Judges to Try VP on Three Counts of Terrorism As He Makes His Own Charges

Judges in Baghdad say they are ready to try Vice President Tareq al-Hashemi on charges related to three cases of terrorism. Last week, a judicial panel believed evidence compiled by the Maliki administration and concluded that Hashemi or his staff were involved in 150 acts of terror.

So far, about 70 members of his staff have been arrested, but Hashemi was able to elude capture by traveling to Iraqi Kurdistan where he is a guest of Iraqi President Jalal Talabani. Their unwillingness to hand Hashemi over to Baghdad could strain already enflamed ties between the central government and the semi-autonomous provinces that make up Kurdistan. Although the Kurds are not particularly sympathetic towards Hashemi, many are interested in humiliating Baghdad.

Hashemi himself gave a half-hour-long speech in which he denied the charges and made his own accusations. He claims to have evidence that his staffers have been subjected to torture and are being held in secret prisons. He also asked Iraqis not to believe the judicial panel, which should be investigating the charges discreetly instead of becoming a "partner [with Maliki] in influencing public opinion."

Hashemi is willing to clear his name in court but is demanding a trial be held in a neutral city where Prime Minister Nouri al-Maliki cannot influence the outcome. According to the vice president, Maliki has corrupted the court system in Baghdad. Also, the terrorism charges were made, perhaps coincidentally, as U.S. troops were leaving Iraq in December. This turn of events triggered a surge in violence that only recently tapered off.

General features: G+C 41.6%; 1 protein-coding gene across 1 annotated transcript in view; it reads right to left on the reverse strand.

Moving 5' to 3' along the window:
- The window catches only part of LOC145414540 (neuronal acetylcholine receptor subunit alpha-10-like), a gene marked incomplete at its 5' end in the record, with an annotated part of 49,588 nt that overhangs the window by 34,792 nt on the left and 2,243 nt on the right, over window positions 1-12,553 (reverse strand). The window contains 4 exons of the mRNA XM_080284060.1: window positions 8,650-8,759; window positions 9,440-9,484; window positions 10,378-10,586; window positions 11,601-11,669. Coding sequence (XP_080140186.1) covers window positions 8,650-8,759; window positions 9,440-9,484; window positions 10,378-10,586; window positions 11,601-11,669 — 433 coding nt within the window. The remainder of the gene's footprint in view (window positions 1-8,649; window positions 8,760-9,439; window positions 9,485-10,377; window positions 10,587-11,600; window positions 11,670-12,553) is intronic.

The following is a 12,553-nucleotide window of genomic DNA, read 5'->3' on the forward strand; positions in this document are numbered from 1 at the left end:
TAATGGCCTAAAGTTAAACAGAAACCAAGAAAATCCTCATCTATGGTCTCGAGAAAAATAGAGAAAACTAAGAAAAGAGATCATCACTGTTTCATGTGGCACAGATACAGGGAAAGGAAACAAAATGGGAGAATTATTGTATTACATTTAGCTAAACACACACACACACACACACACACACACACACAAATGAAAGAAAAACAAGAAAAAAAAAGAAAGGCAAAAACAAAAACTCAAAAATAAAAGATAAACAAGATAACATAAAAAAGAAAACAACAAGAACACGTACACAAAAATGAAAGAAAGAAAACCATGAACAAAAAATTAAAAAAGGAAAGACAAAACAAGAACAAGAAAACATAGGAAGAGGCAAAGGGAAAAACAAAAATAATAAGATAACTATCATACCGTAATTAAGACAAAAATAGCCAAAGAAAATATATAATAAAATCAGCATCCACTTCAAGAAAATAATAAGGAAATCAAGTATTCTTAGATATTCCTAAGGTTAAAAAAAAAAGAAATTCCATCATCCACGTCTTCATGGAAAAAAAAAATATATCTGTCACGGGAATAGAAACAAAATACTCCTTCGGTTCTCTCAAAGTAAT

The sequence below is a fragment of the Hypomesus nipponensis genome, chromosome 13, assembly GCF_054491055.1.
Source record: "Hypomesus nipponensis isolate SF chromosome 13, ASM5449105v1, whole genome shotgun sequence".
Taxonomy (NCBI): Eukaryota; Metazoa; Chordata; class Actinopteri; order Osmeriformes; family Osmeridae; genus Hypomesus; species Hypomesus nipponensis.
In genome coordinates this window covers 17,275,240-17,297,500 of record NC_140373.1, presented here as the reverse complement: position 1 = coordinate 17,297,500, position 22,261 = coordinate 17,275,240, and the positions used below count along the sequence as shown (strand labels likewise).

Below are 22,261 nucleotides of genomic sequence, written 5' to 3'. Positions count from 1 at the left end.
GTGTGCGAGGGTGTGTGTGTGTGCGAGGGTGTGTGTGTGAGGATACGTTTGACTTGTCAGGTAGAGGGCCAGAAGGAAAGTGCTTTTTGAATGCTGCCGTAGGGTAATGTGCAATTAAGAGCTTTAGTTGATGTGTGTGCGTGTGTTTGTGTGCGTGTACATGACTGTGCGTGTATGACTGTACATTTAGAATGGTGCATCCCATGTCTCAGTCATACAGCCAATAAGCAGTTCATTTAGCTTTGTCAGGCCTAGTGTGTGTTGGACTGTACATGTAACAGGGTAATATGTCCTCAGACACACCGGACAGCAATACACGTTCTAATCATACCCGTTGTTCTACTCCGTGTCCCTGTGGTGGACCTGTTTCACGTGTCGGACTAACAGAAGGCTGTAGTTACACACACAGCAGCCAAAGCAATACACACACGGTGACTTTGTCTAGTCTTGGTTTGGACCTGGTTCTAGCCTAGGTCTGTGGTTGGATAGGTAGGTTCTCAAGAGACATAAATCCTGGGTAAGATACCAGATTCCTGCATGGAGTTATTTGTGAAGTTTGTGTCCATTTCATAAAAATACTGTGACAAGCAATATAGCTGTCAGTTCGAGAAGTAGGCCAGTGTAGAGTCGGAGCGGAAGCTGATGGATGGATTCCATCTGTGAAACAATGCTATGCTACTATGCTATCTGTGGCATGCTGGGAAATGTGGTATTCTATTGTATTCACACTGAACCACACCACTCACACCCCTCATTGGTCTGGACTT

Meanwhile, at least seven Iraqis were killed and 16 more were wounded in new attacks.

Mortars struck an army H.Q. in Nahrawan, leaving two soldiers dead and four wounded.

A sticky bomb in Jalawla killed one person and wounded two others. The dead man was a former civil defense lieutenant.

One policeman and a bodyguard were killed during a blast in Ramadi.

Gunmen killed a tribal leader after dragging him out of his Falluja home. One relative was wounded.

Gunmen killed a police interrogator in Qaim.

Five people were wounded in a sticky bomb blast in Jalawla.

In Mosul, a bomb wounded two people.

In Baghdad, a brigadier general was shot and wounded on a highway.

A policeman was wounded during a drive-by shooting in Tuz Khormato.

A blast near the Samawa home of a representative working for Grand Ayatollah Ali al-Sistani left no casualties.

In Hilla, gunmen shot at a home belonging cleric Mahmoud Al Hassani al-Sarkhi, but no casualties were reported. Separately, arsonists set fire to the cleric’s offices in Qadisiya. Leaflets distributed in Mussayab accused Grand Ayatollah Ali al-Sistani of ordering the arson attack.

Author: Margaret Griffis

Margaret Griffis is a journalist from Miami Beach, Florida and has been covering Iraqi casualties for Antiwar.com since 2006.